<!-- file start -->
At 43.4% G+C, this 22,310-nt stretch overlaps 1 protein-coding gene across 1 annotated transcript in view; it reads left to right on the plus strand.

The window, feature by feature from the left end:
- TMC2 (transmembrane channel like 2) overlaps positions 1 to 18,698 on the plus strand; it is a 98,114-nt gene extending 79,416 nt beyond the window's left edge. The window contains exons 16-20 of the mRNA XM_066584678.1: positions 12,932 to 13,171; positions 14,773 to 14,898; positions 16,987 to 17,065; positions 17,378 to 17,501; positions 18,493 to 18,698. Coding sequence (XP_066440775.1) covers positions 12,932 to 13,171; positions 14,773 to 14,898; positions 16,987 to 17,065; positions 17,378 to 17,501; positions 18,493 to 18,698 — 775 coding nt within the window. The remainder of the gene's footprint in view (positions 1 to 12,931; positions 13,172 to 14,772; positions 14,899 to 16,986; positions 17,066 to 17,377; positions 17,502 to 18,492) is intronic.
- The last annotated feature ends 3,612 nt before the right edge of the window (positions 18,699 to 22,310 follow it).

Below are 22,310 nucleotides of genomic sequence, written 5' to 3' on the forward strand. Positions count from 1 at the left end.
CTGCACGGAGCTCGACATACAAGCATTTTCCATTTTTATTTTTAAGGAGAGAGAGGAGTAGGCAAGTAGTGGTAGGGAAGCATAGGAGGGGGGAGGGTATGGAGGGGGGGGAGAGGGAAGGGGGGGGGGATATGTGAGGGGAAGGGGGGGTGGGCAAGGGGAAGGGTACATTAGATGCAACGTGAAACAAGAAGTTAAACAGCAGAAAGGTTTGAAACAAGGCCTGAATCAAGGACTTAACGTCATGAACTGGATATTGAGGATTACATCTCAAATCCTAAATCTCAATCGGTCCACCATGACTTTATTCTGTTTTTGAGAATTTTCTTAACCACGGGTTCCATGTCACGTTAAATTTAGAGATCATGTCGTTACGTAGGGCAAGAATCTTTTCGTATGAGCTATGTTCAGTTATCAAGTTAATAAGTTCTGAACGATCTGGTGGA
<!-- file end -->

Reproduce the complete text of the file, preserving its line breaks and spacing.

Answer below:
At 43.4% G+C, this 22,310-nt stretch overlaps 1 protein-coding gene across 1 annotated transcript in view; it reads left to right on the plus strand.

The window, feature by feature from the left end:
- TMC2 (transmembrane channel like 2) overlaps positions 1 to 18,698 on the plus strand; it is a 98,114-nt gene extending 79,416 nt beyond the window's left edge. The window contains exons 16-20 of the mRNA XM_066584678.1: positions 12,932 to 13,171; positions 14,773 to 14,898; positions 16,987 to 17,065; positions 17,378 to 17,501; positions 18,493 to 18,698. Coding sequence (XP_066440775.1) covers positions 12,932 to 13,171; positions 14,773 to 14,898; positions 16,987 to 17,065; positions 17,378 to 17,501; positions 18,493 to 18,698 — 775 coding nt within the window. The remainder of the gene's footprint in view (positions 1 to 12,931; positions 13,172 to 14,772; positions 14,899 to 16,986; positions 17,066 to 17,377; positions 17,502 to 18,492) is intronic.
- The last annotated feature ends 3,612 nt before the right edge of the window (positions 18,699 to 22,310 follow it).

Below are 22,310 nucleotides of genomic sequence, written 5' to 3' on the forward strand. Positions count from 1 at the left end.
CTGCACGGAGCTCGACATACAAGCATTTTCCATTTTTATTTTTAAGGAGAGAGAGGAGTAGGCAAGTAGTGGTAGGGAAGCATAGGAGGGGGGAGGGTATGGAGGGGGGGGAGAGGGAAGGGGGGGGGGATATGTGAGGGGAAGGGGGGGTGGGCAAGGGGAAGGGTACATTAGATGCAACGTGAAACAAGAAGTTAAACAGCAGAAAGGTTTGAAACAAGGCCTGAATCAAGGACTTAACGTCATGAACTGGATATTGAGGATTACATCTCAAATCCTAAATCTCAATCGGTCCACCATGACTTTATTCTGTTTTTGAGAATTTTCTTAACCACGGGTTCCATGTCACGTTAAATTTAGAGATCATGTCGTTACGTAGGGCAAGAATCTTTTCGTATGAGCTATGTTCAGTTATCAAGTTAATAAGTTCTGAACGATCTGGTGGA